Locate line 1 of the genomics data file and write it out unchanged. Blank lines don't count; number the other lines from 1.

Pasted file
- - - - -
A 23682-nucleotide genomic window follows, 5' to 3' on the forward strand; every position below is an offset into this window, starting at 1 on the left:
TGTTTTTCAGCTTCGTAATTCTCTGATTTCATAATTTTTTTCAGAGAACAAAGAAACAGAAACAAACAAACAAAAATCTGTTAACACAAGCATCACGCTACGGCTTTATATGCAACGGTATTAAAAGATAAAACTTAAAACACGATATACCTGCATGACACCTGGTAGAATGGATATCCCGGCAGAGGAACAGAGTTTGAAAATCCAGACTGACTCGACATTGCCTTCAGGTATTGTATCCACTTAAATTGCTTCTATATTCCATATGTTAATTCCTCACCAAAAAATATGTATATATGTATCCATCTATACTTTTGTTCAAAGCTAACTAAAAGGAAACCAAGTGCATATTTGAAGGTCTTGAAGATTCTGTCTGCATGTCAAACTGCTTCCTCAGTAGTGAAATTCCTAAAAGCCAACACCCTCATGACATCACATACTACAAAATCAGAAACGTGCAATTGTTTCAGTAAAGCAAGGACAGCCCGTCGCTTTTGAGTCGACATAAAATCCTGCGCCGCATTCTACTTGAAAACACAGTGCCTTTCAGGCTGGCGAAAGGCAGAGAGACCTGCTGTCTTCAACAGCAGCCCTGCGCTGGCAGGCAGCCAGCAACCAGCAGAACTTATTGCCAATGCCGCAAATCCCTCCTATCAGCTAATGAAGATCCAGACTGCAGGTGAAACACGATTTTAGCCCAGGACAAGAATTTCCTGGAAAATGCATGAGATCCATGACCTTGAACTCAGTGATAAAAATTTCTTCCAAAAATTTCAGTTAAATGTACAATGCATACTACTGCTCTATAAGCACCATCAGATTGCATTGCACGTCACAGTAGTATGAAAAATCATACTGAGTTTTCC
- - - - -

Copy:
A 23682-nucleotide genomic window follows, 5' to 3' on the forward strand; every position below is an offset into this window, starting at 1 on the left: